According to the Amazon Web Services, Amazon Aurora Parallel Query provides faster analytical queries over transactional data that can speed up queries by up to 2 orders of magnitude, while maintaining high throughput for core transactional workloads. They have enhanced the query time performance of its Aurora relational database service, to leverage the benefits of cloud computing.
Amazon Aurora is compatible with PostgreSQL and MySQL databases and includes the availability/performance of high-end commercial databases along with the ease and cost-effectiveness of open source offerings at the same time being faster than both.
According to AWS, those faster analytical queries occur without the need to copy transactional data into a separate system, benefitting from a new take on parallelized queries. Aurora data is distributed through hundreds of storage nodes in several locations in the product's storage layer, and Amazon Parallel Query puts the processing power of all those nodes to work to speed up queries. The fully managed RDBMS service, is now even faster with new functionality leveraging cloud features like scalability and distributed processing.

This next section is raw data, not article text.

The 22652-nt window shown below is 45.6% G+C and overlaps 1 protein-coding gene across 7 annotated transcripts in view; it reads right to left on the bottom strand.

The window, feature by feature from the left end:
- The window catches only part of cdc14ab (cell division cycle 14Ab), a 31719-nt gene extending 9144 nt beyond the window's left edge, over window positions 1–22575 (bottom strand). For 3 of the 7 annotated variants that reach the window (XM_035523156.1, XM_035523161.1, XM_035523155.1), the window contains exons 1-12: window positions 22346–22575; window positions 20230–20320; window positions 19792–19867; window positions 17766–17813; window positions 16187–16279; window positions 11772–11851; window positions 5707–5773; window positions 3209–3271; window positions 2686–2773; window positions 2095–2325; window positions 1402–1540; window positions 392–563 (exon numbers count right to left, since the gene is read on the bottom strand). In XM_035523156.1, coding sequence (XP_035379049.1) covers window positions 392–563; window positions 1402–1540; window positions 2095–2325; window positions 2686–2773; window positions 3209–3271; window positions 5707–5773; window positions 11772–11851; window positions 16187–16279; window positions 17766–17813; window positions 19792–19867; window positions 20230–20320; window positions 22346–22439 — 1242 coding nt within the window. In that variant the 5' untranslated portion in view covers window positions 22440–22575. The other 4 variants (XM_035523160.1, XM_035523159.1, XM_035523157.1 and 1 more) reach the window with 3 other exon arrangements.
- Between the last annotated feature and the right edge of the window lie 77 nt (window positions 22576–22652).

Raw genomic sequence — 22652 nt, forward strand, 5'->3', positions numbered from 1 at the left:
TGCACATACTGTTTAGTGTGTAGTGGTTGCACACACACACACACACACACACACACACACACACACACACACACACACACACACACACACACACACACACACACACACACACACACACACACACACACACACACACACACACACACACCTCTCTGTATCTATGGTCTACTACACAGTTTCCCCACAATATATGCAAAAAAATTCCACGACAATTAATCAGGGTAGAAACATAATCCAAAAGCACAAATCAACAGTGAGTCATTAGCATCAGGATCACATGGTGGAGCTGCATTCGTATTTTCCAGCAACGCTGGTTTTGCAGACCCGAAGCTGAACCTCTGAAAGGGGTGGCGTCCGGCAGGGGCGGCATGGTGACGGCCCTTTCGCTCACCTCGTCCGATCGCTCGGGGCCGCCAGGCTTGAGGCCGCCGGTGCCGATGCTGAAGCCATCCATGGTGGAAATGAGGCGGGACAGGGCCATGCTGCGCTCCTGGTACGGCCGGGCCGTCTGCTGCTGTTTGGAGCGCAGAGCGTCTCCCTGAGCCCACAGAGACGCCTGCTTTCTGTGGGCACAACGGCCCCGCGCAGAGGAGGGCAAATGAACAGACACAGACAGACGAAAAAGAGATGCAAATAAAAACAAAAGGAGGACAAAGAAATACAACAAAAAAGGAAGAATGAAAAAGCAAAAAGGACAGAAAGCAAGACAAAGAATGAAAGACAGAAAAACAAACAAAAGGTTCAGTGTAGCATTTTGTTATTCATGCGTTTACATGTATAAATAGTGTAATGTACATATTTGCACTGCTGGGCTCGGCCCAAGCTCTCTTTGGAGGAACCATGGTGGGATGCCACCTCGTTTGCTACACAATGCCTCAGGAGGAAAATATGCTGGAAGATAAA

In the analytical database model, parallelism breakdowns a query into many pieces and spreads them over many CPUs, which produces as much as 100-times faster querying speeds. Aurora database is designed for simple queries that quickly summarize the results. Parallel processing is typically reserved for data warehouse platforms based on analytical databases, like AWS' own Redshift data warehousing service and those from Teradata, Microsoft and Oracle.
Parallel queries boost the performance of over 200 types of single-table predicates and hash joins. The Aurora query optimizer will automatically choose whether to use Parallel Query based on the size of the table and the amount of table data that is already in memory.
Because this new model decreases network, CPU, and buffer pool contention, users can run a mix of transactional and analytical queries simultaneously on the same table while maintaining high throughput.